“Rendezvous on Champs-Elysees. Leave Paris in the morning with T-E-E. In Vienna we sit in a late-night café. Straight connection, T-E-E.”
Kraftwerk’s minimalist 1976 tribute to the pleasure of long-distance train journeys will likely be familiar to music fans, but to a generation of Europeans, Trans Europe Express remains a byword for fast, luxurious international travel.
Replaced by the patchy and somewhat less glamorous Euro City brand in 1987, the stylish red and ivory TEE trains were a response to the growth of air travel and the private car in the late 1950s.
Advanced diesel and multi voltage electric trains slashed journey times by eliminating lengthy stops at international borders to check passports and change locomotives and crews.
Premium fares included first class comfort, at-seat gourmet meals and air-conditioned open saloons with large windows, allowing passengers to relax and enjoy the views as they sped through the Rhine Gorge or crossed the Alps to Milan.
Germany’s “TEE Rheingold” raised the bar even further with an American style panorama car, seating a lucky few in a raised glass dome with 360-degree views of the route.
Fast forward to the 2020s and the short-haul air travel that lured business travelers and city breakers away from trains five decades ago is increasingly viewed as unfashionable and undesirable — even before the Covid-19 pandemic.
In the intervening years, international rail travel has also changed beyond recognition with many cross-border links being lost or partly replaced by the growing network of high-speed railways.
Since the 1990s, France’s world-famous Trains a Grand Vitesse (TGVs) have spread far beyond their home country as new lines have allowed TGVs radiating from Paris to reach Brussels, Cologne, Amsterdam, London, Barcelona, Milan, Frankfurt, Stuttgart, Zurich and Munich.
Although these superb trains have revolutionized journeys on specific routes, international rail travel in Europe remains a disjointed affair, hampered by a lack of coordination between operators on timetables, ticketing and marketing.
A combination of inertia, increasing costs, protectionism and the exponential growth in short-haul flights over the past 20 years meant that in 2018, 149 of the 365 cross-border rail links that once existed in Europe were not being exploited.
Despite huge efforts to attract passengers out of their cars, in 2018 rail accounted for less than 8% of all passenger travel in European Union member states.
In September 2020, German Transport Minister Andreas Scheuer raised eyebrows across the continent by suggesting that the network of international routes that blossomed in the 1960s and 1970s could form the template for new “TEE 2.0” services from 2025.
Scheuer added that countries will need to identify where “inadequate rail services” exist and that national routes should be “chained together” to build international services.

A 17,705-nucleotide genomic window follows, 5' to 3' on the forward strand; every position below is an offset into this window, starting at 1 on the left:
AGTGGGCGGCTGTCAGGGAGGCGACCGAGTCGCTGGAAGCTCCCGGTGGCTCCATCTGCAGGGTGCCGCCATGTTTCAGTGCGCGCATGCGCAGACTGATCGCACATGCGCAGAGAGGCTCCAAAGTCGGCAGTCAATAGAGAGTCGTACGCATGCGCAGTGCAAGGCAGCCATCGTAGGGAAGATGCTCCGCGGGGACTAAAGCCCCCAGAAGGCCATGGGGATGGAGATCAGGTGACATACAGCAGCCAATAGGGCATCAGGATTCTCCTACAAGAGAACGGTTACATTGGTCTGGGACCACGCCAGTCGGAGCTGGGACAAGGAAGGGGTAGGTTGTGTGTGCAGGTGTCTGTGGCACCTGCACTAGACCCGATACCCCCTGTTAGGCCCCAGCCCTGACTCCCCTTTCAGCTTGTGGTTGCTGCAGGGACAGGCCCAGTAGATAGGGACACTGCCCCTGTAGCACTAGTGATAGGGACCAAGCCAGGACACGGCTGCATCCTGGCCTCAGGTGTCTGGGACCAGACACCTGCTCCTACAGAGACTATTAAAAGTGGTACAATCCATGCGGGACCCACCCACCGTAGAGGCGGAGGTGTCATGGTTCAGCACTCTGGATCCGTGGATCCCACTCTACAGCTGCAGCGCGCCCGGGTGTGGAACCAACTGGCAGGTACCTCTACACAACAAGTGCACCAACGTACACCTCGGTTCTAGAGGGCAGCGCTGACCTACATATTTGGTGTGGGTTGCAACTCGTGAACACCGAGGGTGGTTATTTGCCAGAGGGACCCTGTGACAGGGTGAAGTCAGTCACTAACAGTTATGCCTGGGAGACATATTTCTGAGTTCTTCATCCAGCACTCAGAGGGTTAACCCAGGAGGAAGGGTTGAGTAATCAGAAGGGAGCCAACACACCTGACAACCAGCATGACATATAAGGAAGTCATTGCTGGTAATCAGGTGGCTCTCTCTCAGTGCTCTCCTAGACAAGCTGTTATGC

Those aspirations tally with a pledge signed by 25 EU transport ministers in June to boost the market competitiveness of rail journeys of up to 500 miles.
A more detailed agenda for how this will be achieved is expected later this year.
Germany’s TEE 2.0 proposal is an extension of its $88 billion “Deutschland Takt” (regular interval timetable) program, announced in 2019, which aims to provide fast and frequent “clock face” inter-city rail services between all German towns and cities over a certain size by 2030.
Detailed planning for Deutschland Takt is now in progress, and improvements will be delivered and funded as part of the German government’s climate protection and Covid-19 recovery policies.
TEE 2.0 would build on this, making use of existing high-speed railways and hubs in major cities to provide a better coordinated network of international trains. Projects now under construction or planned over the next 20 years will deliver more and faster links with neighboring countries by 2040.
“The TEE 2.0 proposal is a step, albeit a small one, towards a network of high-speed trains that could replace short haul flights between major cities in Europe,” says Keith Fender, Europe editor of Modern Railways magazine. “It offers new direct journey possibilities taking advantage of new high-speed lines, some of which are still being built.”
Scheuer’s comments were followed in January 2021 by a joint report from environmental organizations in Germany, Poland, Spain and France — financed by the German environment ministry — that stated that direct connections between capitals such as Paris and Berlin could make a major contribution to reducing carbon emissions by 2050.
According to the report, a flight from Paris to Berlin creates at least six times the carbon dioxide emissions of a similar train journey. Flights of less than 621 miles (1,000 kilometers) between and within European countries are estimated to create 28 million metric tonnes of CO2 every year.
Importantly, 17 of the 20 busiest air routes in Europe cover distances less than 434 miles (700 kilometers).
Supporters of the plan believe that almost all of this traffic could be persuaded to switch from air to rail new high-speed lines, unblocking congestion “pinch points” at key locations and providing fast, frequent and high-quality trains.
A first tranche of new TEE 2.0 routes would build on existing services and infrastructure to provide new connections on the Amsterdam-Paris-Barcelona, Brussels-Berlin-Warsaw, Amsterdam-Frankfurt-Zurich-Rome and Barcelona-Frankfurt-Berlin routes.